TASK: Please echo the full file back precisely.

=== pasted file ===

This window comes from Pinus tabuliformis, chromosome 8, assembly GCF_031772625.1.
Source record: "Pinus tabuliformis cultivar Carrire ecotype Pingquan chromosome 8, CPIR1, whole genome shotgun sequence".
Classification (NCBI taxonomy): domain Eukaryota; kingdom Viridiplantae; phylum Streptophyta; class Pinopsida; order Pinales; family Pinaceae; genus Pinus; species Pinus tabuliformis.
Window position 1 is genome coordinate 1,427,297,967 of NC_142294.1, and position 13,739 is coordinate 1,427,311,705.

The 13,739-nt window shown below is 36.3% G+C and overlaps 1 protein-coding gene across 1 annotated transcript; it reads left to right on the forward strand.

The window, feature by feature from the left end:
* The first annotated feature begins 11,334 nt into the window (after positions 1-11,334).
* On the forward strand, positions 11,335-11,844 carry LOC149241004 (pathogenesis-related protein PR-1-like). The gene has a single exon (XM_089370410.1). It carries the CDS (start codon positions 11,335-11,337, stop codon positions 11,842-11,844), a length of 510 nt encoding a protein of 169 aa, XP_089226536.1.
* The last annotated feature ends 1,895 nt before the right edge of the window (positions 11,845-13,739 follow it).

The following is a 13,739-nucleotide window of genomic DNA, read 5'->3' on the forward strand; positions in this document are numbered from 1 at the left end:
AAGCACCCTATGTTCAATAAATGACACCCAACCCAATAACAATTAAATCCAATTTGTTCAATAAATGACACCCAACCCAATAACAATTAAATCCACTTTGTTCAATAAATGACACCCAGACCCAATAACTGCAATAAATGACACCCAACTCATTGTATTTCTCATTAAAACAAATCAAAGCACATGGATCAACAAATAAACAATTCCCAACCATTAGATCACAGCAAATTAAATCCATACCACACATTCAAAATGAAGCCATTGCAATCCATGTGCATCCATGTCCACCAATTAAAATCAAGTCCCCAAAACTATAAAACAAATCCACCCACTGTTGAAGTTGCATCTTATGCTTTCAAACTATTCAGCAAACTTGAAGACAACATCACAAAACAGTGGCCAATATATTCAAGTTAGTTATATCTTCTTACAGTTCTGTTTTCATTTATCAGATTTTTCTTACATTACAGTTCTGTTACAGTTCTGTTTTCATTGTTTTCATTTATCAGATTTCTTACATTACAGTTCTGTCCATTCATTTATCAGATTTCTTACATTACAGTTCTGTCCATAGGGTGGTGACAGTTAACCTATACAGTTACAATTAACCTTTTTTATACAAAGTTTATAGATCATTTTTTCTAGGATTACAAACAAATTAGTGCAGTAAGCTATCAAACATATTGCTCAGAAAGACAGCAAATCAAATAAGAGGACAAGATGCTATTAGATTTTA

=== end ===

This window comes from Pinus tabuliformis, chromosome 8, assembly GCF_031772625.1.
Source record: "Pinus tabuliformis cultivar Carrire ecotype Pingquan chromosome 8, CPIR1, whole genome shotgun sequence".
Classification (NCBI taxonomy): domain Eukaryota; kingdom Viridiplantae; phylum Streptophyta; class Pinopsida; order Pinales; family Pinaceae; genus Pinus; species Pinus tabuliformis.
Window position 1 is genome coordinate 1,427,297,967 of NC_142294.1, and position 13,739 is coordinate 1,427,311,705.

The 13,739-nt window shown below is 36.3% G+C and overlaps 1 protein-coding gene across 1 annotated transcript; it reads left to right on the forward strand.

The window, feature by feature from the left end:
* The first annotated feature begins 11,334 nt into the window (after positions 1-11,334).
* On the forward strand, positions 11,335-11,844 carry LOC149241004 (pathogenesis-related protein PR-1-like). The gene has a single exon (XM_089370410.1). It carries the CDS (start codon positions 11,335-11,337, stop codon positions 11,842-11,844), a length of 510 nt encoding a protein of 169 aa, XP_089226536.1.
* The last annotated feature ends 1,895 nt before the right edge of the window (positions 11,845-13,739 follow it).

The following is a 13,739-nucleotide window of genomic DNA, read 5'->3' on the forward strand; positions in this document are numbered from 1 at the left end:
AAGCACCCTATGTTCAATAAATGACACCCAACCCAATAACAATTAAATCCAATTTGTTCAATAAATGACACCCAACCCAATAACAATTAAATCCACTTTGTTCAATAAATGACACCCAGACCCAATAACTGCAATAAATGACACCCAACTCATTGTATTTCTCATTAAAACAAATCAAAGCACATGGATCAACAAATAAACAATTCCCAACCATTAGATCACAGCAAATTAAATCCATACCACACATTCAAAATGAAGCCATTGCAATCCATGTGCATCCATGTCCACCAATTAAAATCAAGTCCCCAAAACTATAAAACAAATCCACCCACTGTTGAAGTTGCATCTTATGCTTTCAAACTATTCAGCAAACTTGAAGACAACATCACAAAACAGTGGCCAATATATTCAAGTTAGTTATATCTTCTTACAGTTCTGTTTTCATTTATCAGATTTTTCTTACATTACAGTTCTGTTACAGTTCTGTTTTCATTGTTTTCATTTATCAGATTTCTTACATTACAGTTCTGTCCATTCATTTATCAGATTTCTTACATTACAGTTCTGTCCATAGGGTGGTGACAGTTAACCTATACAGTTACAATTAACCTTTTTTATACAAAGTTTATAGATCATTTTTTCTAGGATTACAAACAAATTAGTGCAGTAAGCTATCAAACATATTGCTCAGAAAGACAGCAAATCAAATAAGAGGACAAGATGCTATTAGATTTTA